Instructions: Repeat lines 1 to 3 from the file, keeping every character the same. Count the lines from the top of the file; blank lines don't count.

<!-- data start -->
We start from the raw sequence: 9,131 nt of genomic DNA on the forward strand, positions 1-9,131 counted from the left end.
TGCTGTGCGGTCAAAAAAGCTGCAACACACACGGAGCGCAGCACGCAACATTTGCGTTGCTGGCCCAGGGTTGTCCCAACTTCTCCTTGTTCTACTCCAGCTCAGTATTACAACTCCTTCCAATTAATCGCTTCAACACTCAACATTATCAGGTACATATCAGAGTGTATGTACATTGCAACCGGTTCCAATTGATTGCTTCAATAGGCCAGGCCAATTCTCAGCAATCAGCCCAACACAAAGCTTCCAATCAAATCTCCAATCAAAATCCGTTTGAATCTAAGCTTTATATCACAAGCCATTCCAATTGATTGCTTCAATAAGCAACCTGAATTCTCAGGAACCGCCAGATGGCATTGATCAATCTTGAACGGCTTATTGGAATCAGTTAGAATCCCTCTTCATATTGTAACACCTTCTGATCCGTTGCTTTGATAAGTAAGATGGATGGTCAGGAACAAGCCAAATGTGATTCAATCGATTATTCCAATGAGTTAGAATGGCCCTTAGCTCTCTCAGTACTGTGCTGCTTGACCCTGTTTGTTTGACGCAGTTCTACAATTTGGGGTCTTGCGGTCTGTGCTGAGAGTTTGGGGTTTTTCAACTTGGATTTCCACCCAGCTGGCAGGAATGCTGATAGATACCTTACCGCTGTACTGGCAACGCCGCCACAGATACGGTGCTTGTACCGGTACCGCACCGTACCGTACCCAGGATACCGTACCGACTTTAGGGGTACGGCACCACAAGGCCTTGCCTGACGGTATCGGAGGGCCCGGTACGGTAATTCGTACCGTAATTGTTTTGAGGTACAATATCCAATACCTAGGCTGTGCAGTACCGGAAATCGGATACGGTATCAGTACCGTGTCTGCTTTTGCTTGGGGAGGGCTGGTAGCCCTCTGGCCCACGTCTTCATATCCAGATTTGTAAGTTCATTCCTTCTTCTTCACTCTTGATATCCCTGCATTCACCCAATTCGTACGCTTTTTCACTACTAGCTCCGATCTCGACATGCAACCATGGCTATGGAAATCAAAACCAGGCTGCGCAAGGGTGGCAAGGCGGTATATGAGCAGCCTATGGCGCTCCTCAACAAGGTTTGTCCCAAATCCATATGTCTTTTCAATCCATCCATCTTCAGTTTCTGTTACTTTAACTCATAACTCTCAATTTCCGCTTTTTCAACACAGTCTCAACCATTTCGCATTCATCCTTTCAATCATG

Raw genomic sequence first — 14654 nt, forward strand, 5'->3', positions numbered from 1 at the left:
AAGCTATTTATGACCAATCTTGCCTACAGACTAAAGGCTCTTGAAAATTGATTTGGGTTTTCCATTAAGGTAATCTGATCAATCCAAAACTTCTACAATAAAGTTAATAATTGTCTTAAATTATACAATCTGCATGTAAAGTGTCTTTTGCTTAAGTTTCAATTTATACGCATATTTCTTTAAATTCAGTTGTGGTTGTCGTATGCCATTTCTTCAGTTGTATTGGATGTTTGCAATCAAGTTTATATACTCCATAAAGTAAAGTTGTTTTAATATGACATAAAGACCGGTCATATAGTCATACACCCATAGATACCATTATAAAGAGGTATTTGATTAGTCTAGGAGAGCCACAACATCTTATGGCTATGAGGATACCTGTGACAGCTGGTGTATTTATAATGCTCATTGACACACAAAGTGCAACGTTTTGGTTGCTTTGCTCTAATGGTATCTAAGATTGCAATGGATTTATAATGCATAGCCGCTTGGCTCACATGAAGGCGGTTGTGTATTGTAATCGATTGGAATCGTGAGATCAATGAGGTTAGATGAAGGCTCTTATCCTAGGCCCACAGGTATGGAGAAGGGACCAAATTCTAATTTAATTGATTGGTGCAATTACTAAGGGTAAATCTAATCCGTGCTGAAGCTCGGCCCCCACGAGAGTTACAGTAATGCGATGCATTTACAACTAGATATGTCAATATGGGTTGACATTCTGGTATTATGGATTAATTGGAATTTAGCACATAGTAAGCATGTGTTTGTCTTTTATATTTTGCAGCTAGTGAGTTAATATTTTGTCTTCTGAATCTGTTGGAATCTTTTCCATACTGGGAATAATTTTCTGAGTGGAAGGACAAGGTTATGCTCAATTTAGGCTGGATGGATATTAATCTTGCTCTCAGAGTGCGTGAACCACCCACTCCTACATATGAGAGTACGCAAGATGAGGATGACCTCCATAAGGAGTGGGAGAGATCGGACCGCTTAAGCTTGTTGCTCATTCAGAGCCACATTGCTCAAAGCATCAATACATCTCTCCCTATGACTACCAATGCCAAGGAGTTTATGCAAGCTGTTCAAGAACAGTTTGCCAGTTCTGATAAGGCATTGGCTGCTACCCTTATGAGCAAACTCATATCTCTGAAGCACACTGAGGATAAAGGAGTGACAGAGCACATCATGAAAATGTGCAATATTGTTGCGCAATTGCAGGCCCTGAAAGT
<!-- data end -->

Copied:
We start from the raw sequence: 9,131 nt of genomic DNA on the forward strand, positions 1-9,131 counted from the left end.
TGCTGTGCGGTCAAAAAAGCTGCAACACACACGGAGCGCAGCACGCAACATTTGCGTTGCTGGCCCAGGGTTGTCCCAACTTCTCCTTGTTCTACTCCAGCTCAGTATTACAACTCCTTCCAATTAATCGCTTCAACACTCAACATTATCAGGTACATATCAGAGTGTATGTACATTGCAACCGGTTCCAATTGATTGCTTCAATAGGCCAGGCCAATTCTCAGCAATCAGCCCAACACAAAGCTTCCAATCAAATCTCCAATCAAAATCCGTTTGAATCTAAGCTTTATATCACAAGCCATTCCAATTGATTGCTTCAATAAGCAACCTGAATTCTCAGGAACCGCCAGATGGCATTGATCAATCTTGAACGGCTTATTGGAATCAGTTAGAATCCCTCTTCATATTGTAACACCTTCTGATCCGTTGCTTTGATAAGTAAGATGGATGGTCAGGAACAAGCCAAATGTGATTCAATCGATTATTCCAATGAGTTAGAATGGCCCTTAGCTCTCTCAGTACTGTGCTGCTTGACCCTGTTTGTTTGACGCAGTTCTACAATTTGGGGTCTTGCGGTCTGTGCTGAGAGTTTGGGGTTTTTCAACTTGGATTTCCACCCAGCTGGCAGGAATGCTGATAGATACCTTACCGCTGTACTGGCAACGCCGCCACAGATACGGTGCTTGTACCGGTACCGCACCGTACCGTACCCAGGATACCGTACCGACTTTAGGGGTACGGCACCACAAGGCCTTGCCTGACGGTATCGGAGGGCCCGGTACGGTAATTCGTACCGTAATTGTTTTGAGGTACAATATCCAATACCTAGGCTGTGCAGTACCGGAAATCGGATACGGTATCAGTACCGTGTCTGCTTTTGCTTGGGGAGGGCTGGTAGCCCTCTGGCCCACGTCTTCATATCCAGATTTGTAAGTTCATTCCTTCTTCTTCACTCTTGATATCCCTGCATTCACCCAATTCGTACGCTTTTTCACTACTAGCTCCGATCTCGACATGCAACCATGGCTATGGAAATCAAAACCAGGCTGCGCAAGGGTGGCAAGGCGGTATATGAGCAGCCTATGGCGCTCCTCAACAAGGTTTGTCCCAAATCCATATGTCTTTTCAATCCATCCATCTTCAGTTTCTGTTACTTTAACTCATAACTCTCAATTTCCGCTTTTTCAACACAGTCTCAACCATTTCGCATTCATCCTTTCAATCATG

Raw genomic sequence first — 14654 nt, forward strand, 5'->3', positions numbered from 1 at the left: